From Ohio History Central
The Sisters of the Incarnate Word is an order of Roman Catholic women dedicated to assisting and educating other people. Founded in France in 1625, the Sisters of the Incarnate Word fled this country during the French Revolution. Most of these nuns established new missions in Mexico, but religious persecution there caused most of the order to flee to the United States.
Upon arriving in the United States, most Sisters of the Incarnate Word settled in Texas, where they continued their educational work. A small number of these nuns came to Cleveland, Ohio in 1927 at the invitation of Archbishop Joseph Schrembs. On March 4, 1930, the Ohio members of the Sisters of the Incarnate Word established their permanent headquarters in Parma Heights, Ohio. Originally having only seven members, the chapter grew to thirty-five by 1935 and fifty-seven by 1940.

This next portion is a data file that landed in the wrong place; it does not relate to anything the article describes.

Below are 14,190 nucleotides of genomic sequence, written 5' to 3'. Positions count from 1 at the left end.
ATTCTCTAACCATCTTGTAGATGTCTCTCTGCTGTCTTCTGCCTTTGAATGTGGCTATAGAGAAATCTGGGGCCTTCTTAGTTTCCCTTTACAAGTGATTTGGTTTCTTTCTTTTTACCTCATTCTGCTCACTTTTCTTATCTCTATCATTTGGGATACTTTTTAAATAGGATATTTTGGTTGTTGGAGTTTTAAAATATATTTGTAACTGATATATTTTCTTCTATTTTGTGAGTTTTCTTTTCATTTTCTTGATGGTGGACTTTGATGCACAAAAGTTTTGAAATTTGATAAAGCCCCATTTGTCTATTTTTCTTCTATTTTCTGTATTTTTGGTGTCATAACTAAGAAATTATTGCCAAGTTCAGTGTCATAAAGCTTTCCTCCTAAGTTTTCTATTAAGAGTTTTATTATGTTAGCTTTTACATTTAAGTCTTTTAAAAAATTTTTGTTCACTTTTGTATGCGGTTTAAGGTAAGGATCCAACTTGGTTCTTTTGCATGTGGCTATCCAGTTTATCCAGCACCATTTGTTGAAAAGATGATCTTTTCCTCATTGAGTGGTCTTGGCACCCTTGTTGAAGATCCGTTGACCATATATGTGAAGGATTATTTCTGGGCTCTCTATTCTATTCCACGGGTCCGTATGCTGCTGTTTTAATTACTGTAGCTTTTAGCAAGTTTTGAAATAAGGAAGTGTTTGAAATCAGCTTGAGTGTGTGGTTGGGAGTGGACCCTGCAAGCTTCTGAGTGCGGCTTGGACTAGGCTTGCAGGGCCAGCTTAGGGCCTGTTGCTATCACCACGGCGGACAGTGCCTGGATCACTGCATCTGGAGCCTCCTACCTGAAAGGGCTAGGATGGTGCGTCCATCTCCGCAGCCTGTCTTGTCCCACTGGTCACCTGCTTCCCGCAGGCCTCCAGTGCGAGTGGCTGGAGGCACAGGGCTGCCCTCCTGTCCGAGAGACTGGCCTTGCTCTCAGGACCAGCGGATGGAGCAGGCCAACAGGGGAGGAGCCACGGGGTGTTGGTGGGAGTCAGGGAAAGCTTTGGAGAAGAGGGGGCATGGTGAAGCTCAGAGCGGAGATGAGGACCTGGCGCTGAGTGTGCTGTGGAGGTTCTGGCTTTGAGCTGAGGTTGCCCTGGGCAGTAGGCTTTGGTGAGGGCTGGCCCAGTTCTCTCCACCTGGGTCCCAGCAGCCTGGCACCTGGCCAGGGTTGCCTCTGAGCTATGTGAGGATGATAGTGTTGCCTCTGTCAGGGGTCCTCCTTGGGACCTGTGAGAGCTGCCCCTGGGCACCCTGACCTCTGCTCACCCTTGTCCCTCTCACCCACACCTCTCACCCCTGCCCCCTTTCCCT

The Sisters of the Incarnate Word established three schools in Ohio. The schools included the Immaculate Conception School in Wellsville, St. Anthony-St. Bridget School in Cleveland, and a day school for both boys and girls at the convent in Parma Heights. Unfortunately for the Sisters of the Incarnate Word, in January 1935, their convent in Parma Heights burned. After relocating for several years to another convent, the Sisters of the Incarnate Word eventually returned to Parma Heights.